This blog follows on from an earlier blog that I wrote after Christmas where we looked at the idea that children, when they are very young, develop self-regulation when faced with the situation of having to deny immediate self gratification in order to achieve a greater goal over time. It was obvious that children develop different degrees of self-control and the lack of self-regulation can lead to a diminished ability to learn independently. In school many children with literacy-related learning difficulties are at a disadvantage because the delay in development of adequate self-regulation becomes an executive functioning problem.
Matt Bromley has written a very good summary of the "Educational Endowment Foundation's" (EEF) Teaching and Learning Tool kit report which outlines much of the recent work on metacognition and parallels my own research since 2006. In "Reading Comprehension: Assisting children with learning difficulties "(2011) I used similar ideas to help children who were struggling with reading comprehension and self-regulation. Around this time I developed an intervention comprehension program that utilised a conceptual framework that could be applied in multiple learning contexts. The program became known as the "COR Literacy Framework" and was implemented in many schools in Queensland with Independent Schools Queensland in partnership with Griffith University.
Literacy framework incorporating metacognition & self-regulation
At first it was envisaged to be used to train teachers and teacher aids during 2008 but it was such a huge success that it was extended for another three years. During this time the framework was improved through a number of iterations, due, impart to the feedback I received from many teachers that took part in the research. Initially it began as an intervention program for children with reading comprehension difficulties for upper primary students but it was found to include a much wider application for children in lower primary and also in some high school settings. This was because the framework is not content specific but was built upon a metacognitive and self-regulation structure. I have a 12 part series of blogs, called "COR Literacy Framework Part#", where I discuss a number of teaching and learning principles and strategies that have contributed to the success of the program.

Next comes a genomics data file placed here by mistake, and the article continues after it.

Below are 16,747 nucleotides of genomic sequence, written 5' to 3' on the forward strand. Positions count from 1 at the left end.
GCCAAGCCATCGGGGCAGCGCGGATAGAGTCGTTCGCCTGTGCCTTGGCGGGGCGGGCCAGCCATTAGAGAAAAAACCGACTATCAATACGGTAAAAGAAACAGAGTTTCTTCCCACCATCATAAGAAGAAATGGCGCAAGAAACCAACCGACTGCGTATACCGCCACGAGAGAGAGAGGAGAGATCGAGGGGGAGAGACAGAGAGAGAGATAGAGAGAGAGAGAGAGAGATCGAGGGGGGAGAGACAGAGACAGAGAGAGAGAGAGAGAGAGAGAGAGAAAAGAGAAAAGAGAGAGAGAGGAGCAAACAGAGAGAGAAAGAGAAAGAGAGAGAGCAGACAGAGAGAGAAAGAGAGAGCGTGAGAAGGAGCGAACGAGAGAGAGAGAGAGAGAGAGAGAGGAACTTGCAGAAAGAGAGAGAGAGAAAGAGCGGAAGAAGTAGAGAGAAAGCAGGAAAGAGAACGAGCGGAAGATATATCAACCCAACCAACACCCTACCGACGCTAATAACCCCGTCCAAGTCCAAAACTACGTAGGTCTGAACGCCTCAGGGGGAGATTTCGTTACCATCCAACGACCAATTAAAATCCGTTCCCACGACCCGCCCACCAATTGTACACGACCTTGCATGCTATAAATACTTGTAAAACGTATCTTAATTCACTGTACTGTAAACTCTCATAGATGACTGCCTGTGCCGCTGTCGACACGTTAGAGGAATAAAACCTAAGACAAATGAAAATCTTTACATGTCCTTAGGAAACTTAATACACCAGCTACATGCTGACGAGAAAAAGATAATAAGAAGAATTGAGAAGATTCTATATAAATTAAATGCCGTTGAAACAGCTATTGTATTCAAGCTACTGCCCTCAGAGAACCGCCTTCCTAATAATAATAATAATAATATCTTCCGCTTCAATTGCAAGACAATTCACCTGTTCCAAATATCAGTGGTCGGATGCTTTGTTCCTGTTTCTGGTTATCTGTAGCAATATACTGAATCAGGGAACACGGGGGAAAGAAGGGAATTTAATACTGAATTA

Product OR process ?
Many of the ideas that resulted from this research were applied in my first book (above) and also in "Developing literacy in the primary school" and "Developing literacy in the secondary school". I consider that metacognition, self-regulation and comprehension strategies should be taught explicitly in all school contexts from lower primary to secondary classrooms. However, often teachers are so focussed on teaching content (or product) that they neglect to concentrate on the process as well. The links above may help teachers have a more informed understanding of executive functioning in learning and when to apply the skills appropriately.
Woolley, G. E. (2011). Reading comprehension: Assisting children with learning difficulties. Dordrecht: Springer.
Woolley, G. E. (2014). Developing literacy in the primary classroom. London: Sage.
Barton, G. & Woolley, G. E. (2017). Developing literacy in the secondary classroom. London: Sage.